In France, revolutionary tribunals were emergency courts introduced during the French Revolution to combat counterrevolution. A decree issued by the Convention on Mar. 9, 1793, created the Extraordinary Criminal Tribunal, which after the establishment of the Jacobin dictatorship on Oct. 29, 1793, came to be called the Revolutionary Tribunal. It consisted of a president, three “colleagues,” a public prosecutor, and twelve jurors. The revolutionary tribunals differed from ordinary courts in their simplified proceedings. There was no pretrial investigation, the accused was questioned directly in court, and no defense argument or appeal of the sentence was permitted. After the coup of 9 Thermidor (July 27, 1794), the tribunals became instruments of counterrevolutionary terror. They were abolished by a decree issued on May 31, 1795.

The Great Soviet Encyclopedia, 3rd Edition (1970-1979). © 2010 The Gale Group, Inc. All rights reserved.
References in classic literature ?
A revolutionary tribunal in the capital, and forty or fifty thousand revolutionary committees all over the land; a law of the Suspected, which struck away all security for liberty or life, and delivered over any good and innocent person to any bad and guilty one; prisons gorged with people who had committed no offence, and could obtain no hearing; these things became the established order and nature of appointed things, and seemed to be ancient usage before they were many weeks old.
Though she wanted to be a woman of condition, as the saying is, she was horribly afraid of the Revolutionary tribunal. The two sentiments, equal in force, kept her stationary by a law as true in ethics as it is in statics.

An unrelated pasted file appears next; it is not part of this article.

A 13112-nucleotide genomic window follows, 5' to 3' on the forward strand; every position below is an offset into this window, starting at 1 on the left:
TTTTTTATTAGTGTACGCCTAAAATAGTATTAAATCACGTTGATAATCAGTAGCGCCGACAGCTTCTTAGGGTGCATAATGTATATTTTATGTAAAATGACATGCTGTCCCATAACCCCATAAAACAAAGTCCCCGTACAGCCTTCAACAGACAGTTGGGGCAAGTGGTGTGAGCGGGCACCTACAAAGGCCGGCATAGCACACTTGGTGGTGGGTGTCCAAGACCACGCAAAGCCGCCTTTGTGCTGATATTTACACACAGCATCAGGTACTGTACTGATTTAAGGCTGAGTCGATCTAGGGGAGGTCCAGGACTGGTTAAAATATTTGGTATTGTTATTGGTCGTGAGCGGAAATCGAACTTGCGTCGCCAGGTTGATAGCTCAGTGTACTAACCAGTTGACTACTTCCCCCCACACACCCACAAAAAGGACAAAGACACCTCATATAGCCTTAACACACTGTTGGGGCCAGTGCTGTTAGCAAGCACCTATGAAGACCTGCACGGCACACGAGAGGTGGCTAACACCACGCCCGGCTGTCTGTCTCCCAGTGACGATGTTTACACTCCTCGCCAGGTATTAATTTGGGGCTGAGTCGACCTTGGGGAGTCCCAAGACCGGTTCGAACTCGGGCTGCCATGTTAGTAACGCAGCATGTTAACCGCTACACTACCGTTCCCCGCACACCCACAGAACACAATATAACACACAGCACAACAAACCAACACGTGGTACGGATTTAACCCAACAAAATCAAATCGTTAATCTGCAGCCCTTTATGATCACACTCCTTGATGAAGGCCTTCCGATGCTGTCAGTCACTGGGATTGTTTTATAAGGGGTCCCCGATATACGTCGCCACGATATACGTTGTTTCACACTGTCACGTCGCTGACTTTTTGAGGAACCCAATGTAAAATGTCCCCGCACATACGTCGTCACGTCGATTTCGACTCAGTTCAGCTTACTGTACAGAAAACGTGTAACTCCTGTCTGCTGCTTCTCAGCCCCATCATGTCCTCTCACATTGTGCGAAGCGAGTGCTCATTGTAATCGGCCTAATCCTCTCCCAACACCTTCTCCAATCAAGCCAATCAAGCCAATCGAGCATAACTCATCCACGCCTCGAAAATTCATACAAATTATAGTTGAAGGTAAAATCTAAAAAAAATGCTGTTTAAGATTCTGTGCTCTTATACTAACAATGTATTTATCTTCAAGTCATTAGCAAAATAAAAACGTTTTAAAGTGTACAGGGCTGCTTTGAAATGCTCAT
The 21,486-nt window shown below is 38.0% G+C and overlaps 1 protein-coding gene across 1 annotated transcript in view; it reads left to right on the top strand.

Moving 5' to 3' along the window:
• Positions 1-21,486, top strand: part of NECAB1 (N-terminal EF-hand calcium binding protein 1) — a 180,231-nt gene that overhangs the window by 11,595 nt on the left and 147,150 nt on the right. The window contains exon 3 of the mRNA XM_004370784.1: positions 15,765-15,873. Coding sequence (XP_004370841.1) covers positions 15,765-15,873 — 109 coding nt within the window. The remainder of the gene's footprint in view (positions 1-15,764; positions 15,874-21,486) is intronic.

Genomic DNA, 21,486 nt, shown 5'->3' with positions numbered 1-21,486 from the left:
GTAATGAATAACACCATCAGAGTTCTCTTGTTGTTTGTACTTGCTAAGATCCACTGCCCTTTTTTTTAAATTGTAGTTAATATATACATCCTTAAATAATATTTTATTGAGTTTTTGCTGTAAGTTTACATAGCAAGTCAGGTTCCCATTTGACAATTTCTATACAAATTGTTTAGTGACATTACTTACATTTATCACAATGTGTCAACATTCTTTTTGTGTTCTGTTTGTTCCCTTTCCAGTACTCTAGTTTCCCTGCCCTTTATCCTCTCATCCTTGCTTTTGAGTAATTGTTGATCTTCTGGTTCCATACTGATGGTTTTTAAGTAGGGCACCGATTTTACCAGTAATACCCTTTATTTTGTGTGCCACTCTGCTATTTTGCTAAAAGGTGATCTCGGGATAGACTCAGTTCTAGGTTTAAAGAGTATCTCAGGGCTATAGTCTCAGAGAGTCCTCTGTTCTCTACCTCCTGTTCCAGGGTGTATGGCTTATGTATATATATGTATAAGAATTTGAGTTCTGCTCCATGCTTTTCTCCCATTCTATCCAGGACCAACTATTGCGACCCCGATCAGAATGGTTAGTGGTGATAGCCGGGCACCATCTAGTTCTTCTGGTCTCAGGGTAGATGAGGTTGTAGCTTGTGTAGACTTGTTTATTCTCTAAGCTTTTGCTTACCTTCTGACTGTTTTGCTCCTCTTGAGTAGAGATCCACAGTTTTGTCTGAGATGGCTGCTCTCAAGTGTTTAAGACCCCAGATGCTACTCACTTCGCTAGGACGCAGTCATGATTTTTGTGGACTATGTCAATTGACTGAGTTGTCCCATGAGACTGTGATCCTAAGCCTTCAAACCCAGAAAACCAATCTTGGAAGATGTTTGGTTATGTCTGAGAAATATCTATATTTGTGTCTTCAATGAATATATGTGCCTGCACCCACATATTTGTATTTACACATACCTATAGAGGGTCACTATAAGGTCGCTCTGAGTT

Large numbers of civilians were executed by revolutionary tribunals during 'the Terror', with estimates ranging from 16,000 to 40,000, from aristocrats to 'suspected' enemies of the revolution.
Having practically abolished the rule of law in the country, Khomeini had set up his Islamic Revolutionary Tribunals with a single mullah as judge, often clerical students in their 20s, and with no legal representation for the accused, no witnesses and no cross-examination of the evidence.
Such a charge could only be heard in exceptional Islamic Revolutionary Tribunals created in 1979 by Ayatollah Khomeini to organize the mass execution of his opponents.
The radicals set-up revolutionary tribunals to persecute opposition.
No revolutionary tribunals have been set up, and the country has seen none of the violent purges that followed the Romanian uprising of 1989 or the Iranian revolution of 1979.
Henceforth, military courts replaced revolutionary tribunals as the French republic's chosen instruments of exceptional justice.
In the 1980s, thousands of Iranians, who fought with you against the Shah, were executed, convicted by revolutionary tribunals, without legal representation, with no official charge.
Branding the US as Iran's greatest enemy, Pourohammadi, a former prosecutor of Islamic Revolutionary Tribunals, declared: "The US espionage network suffered its biggest blow in the 1980s after we destroyed it and arrested their spies, who had penetrated Iranian military and political organisations.
At the top of the hierarchical structure of the post-revolutionary Russian legal system were the repressive institutions of criminal law: quasi-judicial and fully administrative ones (revolutionary tribunals, army tribunals, railway tribunals and the like).
The suspects were brought before revolutionary tribunals where ideas of mercy, justice, and even guilt or innocence meant very little.